Schmeiser Farm Equipment let me demo a Smart-Till aeration machine on our farm. The Smart-Till was 15 feet wide and we ran it on bean stubble and cornstalks, pulling it with a John Deere 8330 at 5.5 to 8.5 mph. We tested it in both corn and soybean stubble and ran an angle between 15 and 20 degrees off the old row.
We ran a 4-tine 15’ Aerway with 1,000 pounds of cement ballast that was hard to get to penetrate and because of the 4-tine system, you have to go slower otherwise or t tends to float and not penetrate. I was anxious to test another type of aeration unit to form an opinion on the technology, its fits and value. Smart-Till was willing to accommodate my request.
I ran the Smart-Till first on bean stubble and the 8330 could easily pull it up and down the hills at 8.5 mph. The Smart-Till created divots while fracturing the soil and then the Phillips rolling harrow behind fluffs the residue, levels the soil and fills rivulets left over from spring. It did a very nice job. But the question that remains will the NRCS object to running a vertical tillage tool in the fall on bean stubble? In this case, that field is being seeded to winter cereal rye.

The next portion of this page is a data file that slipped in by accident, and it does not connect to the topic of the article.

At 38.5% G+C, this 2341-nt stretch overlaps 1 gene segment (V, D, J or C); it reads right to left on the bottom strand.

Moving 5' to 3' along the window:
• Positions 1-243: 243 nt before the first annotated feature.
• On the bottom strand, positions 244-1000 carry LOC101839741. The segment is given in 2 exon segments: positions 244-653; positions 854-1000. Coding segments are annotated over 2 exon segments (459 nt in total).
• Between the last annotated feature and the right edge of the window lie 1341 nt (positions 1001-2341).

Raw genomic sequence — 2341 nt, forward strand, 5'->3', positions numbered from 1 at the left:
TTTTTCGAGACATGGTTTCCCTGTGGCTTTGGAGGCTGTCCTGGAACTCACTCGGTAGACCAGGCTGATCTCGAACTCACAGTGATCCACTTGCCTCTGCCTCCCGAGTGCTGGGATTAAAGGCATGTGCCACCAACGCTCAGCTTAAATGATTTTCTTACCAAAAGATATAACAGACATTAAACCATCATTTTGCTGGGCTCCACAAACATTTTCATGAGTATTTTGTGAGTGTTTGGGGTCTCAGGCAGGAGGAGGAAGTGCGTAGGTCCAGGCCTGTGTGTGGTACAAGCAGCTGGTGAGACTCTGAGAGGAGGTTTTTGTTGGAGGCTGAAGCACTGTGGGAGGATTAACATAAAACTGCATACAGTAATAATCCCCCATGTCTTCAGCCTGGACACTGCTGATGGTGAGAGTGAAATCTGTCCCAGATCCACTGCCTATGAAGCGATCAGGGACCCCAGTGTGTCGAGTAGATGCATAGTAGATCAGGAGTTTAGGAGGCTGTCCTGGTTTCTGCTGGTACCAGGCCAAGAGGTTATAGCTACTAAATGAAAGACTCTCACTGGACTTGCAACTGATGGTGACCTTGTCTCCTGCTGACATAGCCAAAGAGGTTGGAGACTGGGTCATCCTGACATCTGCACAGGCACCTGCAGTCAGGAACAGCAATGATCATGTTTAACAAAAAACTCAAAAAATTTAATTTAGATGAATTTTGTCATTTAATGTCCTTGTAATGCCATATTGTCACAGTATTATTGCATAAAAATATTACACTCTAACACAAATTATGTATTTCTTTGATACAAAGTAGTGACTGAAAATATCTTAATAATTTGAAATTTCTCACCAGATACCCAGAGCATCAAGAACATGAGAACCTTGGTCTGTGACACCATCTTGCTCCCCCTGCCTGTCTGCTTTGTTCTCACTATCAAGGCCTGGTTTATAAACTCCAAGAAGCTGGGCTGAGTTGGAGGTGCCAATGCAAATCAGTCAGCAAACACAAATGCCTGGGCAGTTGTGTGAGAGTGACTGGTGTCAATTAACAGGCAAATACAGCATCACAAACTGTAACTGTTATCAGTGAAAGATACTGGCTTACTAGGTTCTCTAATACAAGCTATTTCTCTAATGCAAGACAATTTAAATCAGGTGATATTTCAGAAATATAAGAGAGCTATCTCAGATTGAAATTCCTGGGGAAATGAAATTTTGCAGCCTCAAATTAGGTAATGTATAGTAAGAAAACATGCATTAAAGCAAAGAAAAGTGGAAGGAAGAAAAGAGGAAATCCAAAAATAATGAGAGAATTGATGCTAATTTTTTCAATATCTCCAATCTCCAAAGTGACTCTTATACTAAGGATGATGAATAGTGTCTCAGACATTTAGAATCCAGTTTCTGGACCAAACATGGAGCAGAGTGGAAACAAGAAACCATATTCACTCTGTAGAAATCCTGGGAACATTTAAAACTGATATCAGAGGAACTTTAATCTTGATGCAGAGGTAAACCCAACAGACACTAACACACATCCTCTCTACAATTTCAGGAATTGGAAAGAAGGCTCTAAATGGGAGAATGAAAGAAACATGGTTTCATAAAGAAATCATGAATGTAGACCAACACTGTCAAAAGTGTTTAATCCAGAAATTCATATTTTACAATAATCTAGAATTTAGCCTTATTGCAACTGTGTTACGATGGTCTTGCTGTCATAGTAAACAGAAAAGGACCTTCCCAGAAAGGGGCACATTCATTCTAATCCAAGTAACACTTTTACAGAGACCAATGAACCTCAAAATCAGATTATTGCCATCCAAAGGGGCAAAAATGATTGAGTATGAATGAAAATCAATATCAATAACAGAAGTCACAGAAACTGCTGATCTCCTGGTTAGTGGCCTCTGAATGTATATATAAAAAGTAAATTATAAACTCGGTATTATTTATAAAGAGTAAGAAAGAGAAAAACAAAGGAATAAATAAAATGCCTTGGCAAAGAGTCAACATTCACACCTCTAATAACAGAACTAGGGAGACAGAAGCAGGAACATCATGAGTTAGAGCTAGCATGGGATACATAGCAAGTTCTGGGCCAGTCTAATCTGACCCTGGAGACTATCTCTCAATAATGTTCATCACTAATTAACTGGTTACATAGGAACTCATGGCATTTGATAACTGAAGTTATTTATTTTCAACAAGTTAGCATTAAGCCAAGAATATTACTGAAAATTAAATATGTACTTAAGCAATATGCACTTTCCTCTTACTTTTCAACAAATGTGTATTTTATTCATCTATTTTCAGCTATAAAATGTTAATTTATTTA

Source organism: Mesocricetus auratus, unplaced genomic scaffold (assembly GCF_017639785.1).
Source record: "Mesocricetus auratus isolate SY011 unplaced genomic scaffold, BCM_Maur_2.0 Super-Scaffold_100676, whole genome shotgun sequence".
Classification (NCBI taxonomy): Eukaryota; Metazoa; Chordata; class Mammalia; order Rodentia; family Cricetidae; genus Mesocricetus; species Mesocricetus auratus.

We then tested the Smart-Till on cornstalks in a field that has been in continuous corn for at least 6 seasons and was combined about two weeks ago. The soil surface was hardened like cement, was rough from heavy pounding rains in June and July and the residue was thick, having accumulated over multiple years. Because of the toughness and roughness we had to drop back to 6 to 7 mph to cross the field. While the machine pulled harder, it did a nice in softening up and leveling the soil surface, pulling out rootballs and crushing and crimping stalks. The tines supposedly shatter the surface 6 to 8 inches of soil as they roll down and into the soil and then twist as they roll out. The end result is better aeration and infiltration.
I don't worry about the NRCS raising a fuss. All of the cornstalks remained on the surface but were anchored down with soil. And before running the Smart-Till, I broadcast a bushel per acre of rye seed and incorporated it with the aeration unit.
The machine worked to my initial expectation. We had a lot of compaction issues from a late and wet harvest followed by pounding rains in June and July. Running the Smart-Till yesterday felt like running over cement. It was rough and tough but the Smart-Till really loosened up the surface. It felt like spongy beans stubble when we were done.
So it was a good experience and I like the end results so far. And with all the soil damage (pounding and erosion) we incurred from heavy rainfall over the summer I would like to run an aeration machine over every acre this fall.